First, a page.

Clostridium difficile is the leading cause of antibiotic-associated diarrhoea, causing significant morbidity and mortality. C. difficile produces a paracrystalline 2D array of proteins (S-layer) that completely coats the bacterial surface. The S-layer consists of approx. 500,000 copies of the SlpA protein and is functionalised by an additional 28 related cell wall proteins. Producing the S-layer requires a significant metabolic effort by the bacterium but little is known about its function as the encoding gene, slpA, is essential. In recent years we have identified a dedicated secretion pathway and a number of accessory proteins that are required for assembly of the S-layer. Using 2D electron diffraction we have also begun to build a picture of the C. difficile cell surface. Despite these new insights, functional analysis has been hampered by a lack of isogenic slpA mutants. In collaboration with AvidBiotics (South San Francisco) we have recently isolated a spontaneous slpA mutant that has allowed genetic manipulation of the S-layer for the first time. Using this new tool we have identified pleiotropic functions for the S-layer including resistance to immune effectors and antibiotics, cell wall biogenesis and sporulation.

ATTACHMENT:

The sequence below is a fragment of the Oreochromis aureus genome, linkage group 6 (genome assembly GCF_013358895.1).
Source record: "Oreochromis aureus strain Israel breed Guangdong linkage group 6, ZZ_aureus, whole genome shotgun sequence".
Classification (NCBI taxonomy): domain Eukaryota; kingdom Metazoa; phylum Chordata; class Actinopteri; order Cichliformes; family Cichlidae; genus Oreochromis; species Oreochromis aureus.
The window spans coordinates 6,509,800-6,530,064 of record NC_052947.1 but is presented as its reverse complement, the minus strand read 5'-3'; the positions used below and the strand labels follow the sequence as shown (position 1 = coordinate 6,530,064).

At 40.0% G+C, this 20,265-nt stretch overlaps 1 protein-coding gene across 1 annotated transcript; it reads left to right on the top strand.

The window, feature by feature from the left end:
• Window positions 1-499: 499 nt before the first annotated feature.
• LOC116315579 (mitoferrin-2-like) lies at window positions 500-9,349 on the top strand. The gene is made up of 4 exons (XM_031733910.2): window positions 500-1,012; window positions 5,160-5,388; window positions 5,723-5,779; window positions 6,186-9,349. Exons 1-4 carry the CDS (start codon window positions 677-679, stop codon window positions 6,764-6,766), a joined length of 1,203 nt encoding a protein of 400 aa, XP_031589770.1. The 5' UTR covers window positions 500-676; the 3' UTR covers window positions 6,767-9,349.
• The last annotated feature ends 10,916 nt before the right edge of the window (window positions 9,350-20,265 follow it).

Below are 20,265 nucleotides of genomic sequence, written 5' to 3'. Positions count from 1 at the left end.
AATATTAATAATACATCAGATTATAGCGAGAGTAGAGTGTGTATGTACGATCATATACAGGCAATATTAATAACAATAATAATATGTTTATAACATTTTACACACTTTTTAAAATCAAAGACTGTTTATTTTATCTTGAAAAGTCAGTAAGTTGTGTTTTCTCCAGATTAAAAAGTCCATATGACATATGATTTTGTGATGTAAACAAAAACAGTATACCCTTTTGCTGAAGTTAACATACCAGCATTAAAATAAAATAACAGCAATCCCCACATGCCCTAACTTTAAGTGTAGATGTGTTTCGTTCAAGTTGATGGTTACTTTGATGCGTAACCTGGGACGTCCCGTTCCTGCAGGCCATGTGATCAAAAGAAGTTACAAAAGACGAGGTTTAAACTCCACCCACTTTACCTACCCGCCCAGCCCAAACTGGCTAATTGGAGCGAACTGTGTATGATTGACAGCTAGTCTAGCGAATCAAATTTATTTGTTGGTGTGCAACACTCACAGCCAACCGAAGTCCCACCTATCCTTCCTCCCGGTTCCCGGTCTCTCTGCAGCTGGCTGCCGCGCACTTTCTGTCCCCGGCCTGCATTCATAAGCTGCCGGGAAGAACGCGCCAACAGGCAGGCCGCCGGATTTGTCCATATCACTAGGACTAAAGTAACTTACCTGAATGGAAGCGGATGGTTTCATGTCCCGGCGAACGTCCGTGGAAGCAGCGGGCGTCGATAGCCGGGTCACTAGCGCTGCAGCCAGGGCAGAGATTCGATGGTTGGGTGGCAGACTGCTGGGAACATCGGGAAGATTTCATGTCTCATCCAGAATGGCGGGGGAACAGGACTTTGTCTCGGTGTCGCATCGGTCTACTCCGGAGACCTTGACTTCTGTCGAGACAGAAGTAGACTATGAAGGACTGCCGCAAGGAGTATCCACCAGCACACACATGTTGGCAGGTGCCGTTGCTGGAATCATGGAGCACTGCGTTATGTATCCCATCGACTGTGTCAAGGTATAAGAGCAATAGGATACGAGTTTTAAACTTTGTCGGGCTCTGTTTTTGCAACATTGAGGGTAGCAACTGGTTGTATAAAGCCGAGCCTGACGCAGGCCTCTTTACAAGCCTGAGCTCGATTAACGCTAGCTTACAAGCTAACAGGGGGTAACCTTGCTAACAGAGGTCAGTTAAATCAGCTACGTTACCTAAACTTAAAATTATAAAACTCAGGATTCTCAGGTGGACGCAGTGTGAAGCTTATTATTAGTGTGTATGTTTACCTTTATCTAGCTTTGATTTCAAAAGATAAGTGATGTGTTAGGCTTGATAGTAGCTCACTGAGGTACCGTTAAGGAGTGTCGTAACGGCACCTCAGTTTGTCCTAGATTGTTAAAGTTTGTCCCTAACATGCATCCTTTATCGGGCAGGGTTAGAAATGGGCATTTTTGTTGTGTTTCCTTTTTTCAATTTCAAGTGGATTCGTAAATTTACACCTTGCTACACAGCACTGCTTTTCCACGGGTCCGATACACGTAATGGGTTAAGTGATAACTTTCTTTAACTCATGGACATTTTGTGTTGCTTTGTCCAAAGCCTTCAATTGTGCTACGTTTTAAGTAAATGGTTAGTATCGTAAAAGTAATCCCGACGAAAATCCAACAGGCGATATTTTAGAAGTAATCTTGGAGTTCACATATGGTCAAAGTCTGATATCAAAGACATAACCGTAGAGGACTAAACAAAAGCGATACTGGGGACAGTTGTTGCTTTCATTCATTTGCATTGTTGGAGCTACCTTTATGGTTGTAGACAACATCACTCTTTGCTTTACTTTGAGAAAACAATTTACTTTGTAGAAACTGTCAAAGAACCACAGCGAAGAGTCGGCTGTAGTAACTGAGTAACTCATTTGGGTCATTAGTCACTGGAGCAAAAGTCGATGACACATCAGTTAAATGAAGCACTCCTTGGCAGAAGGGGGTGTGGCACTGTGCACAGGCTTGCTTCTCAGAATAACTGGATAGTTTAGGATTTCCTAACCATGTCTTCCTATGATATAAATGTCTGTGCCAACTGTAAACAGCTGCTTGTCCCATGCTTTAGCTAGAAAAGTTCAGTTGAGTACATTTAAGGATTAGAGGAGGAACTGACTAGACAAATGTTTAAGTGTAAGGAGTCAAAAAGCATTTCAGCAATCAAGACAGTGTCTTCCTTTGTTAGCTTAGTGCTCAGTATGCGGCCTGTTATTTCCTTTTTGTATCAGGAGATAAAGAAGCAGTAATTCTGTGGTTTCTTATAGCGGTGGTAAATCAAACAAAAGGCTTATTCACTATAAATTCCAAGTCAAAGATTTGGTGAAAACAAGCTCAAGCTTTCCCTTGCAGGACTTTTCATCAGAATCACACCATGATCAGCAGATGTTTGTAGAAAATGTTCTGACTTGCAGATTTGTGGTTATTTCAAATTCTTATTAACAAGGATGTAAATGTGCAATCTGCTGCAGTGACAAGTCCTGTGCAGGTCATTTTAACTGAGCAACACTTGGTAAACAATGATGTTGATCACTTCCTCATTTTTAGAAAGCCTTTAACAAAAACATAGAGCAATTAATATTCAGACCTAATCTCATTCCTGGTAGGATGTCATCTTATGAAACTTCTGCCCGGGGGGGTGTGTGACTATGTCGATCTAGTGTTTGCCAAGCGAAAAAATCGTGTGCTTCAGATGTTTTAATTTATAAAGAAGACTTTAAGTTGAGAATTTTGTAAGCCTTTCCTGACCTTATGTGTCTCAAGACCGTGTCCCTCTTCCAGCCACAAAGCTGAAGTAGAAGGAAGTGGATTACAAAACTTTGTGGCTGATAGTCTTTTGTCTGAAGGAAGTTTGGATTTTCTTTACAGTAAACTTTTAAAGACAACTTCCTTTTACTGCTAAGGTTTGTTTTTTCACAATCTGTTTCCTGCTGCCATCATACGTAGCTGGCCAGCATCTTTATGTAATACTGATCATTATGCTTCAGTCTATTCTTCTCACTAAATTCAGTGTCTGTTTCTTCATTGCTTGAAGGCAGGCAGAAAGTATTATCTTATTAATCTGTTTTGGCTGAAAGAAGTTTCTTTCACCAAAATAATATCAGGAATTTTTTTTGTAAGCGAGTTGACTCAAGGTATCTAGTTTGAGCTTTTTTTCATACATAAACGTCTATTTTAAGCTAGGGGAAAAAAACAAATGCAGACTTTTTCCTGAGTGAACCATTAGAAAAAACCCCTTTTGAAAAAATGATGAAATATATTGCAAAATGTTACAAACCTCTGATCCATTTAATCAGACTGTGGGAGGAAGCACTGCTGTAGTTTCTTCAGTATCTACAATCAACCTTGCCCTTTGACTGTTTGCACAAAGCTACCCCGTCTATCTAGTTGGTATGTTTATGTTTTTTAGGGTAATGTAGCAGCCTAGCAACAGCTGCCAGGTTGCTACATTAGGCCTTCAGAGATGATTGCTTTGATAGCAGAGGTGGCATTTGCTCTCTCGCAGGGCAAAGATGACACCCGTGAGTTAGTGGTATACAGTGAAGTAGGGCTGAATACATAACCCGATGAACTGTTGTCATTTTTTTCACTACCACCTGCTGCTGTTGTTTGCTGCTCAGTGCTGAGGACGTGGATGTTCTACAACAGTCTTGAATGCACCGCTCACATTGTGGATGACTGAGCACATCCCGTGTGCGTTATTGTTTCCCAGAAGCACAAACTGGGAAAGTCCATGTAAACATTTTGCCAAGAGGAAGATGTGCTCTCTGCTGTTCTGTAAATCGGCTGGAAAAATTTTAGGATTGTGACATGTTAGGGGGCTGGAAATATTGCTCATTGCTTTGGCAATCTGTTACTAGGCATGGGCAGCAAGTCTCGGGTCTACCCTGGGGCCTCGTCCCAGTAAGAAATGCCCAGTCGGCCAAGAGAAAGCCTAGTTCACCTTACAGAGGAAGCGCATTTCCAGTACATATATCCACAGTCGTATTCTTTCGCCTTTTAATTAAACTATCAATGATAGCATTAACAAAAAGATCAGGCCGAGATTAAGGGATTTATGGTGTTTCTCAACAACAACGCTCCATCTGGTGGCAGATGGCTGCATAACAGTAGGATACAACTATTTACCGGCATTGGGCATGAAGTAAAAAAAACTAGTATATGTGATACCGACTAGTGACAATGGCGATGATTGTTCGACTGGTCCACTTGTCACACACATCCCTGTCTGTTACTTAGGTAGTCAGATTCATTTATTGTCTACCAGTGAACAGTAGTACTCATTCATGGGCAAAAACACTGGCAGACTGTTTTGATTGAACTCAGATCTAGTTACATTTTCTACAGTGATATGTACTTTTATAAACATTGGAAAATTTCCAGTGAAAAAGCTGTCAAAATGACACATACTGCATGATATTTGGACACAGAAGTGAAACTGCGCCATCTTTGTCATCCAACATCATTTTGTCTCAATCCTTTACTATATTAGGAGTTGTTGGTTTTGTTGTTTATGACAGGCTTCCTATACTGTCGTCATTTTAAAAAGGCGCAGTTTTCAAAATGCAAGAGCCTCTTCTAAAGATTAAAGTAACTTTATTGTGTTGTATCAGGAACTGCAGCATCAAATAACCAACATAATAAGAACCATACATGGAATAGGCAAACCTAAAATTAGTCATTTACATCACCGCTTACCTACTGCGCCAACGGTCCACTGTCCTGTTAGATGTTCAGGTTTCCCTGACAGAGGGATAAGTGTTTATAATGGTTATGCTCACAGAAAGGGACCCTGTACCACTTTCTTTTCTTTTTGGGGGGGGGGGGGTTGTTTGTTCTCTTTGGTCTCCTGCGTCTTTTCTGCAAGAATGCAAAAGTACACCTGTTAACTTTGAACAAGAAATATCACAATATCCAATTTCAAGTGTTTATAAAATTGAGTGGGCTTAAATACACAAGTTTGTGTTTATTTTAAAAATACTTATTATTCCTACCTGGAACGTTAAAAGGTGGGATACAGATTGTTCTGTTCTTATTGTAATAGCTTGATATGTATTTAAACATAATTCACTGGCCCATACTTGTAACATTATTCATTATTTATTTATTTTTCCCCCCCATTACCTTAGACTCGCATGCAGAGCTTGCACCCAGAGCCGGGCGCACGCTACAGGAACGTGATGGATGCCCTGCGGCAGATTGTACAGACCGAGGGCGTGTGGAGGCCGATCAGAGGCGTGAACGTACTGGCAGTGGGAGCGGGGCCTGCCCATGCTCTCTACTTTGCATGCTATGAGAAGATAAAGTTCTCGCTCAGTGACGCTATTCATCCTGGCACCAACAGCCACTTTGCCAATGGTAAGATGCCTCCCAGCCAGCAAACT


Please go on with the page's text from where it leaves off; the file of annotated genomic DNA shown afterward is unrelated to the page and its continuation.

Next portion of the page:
"Scratching the surface: Biogenesis and function of the C. difficile surface layer"
Thursday, May 5, 2016 - 10:00
MSI Small Lecture Theatre
Professor Nicola Stanley-Wall FRSE FRSB FEAM
Dr Robert Fagan
University of Sheffield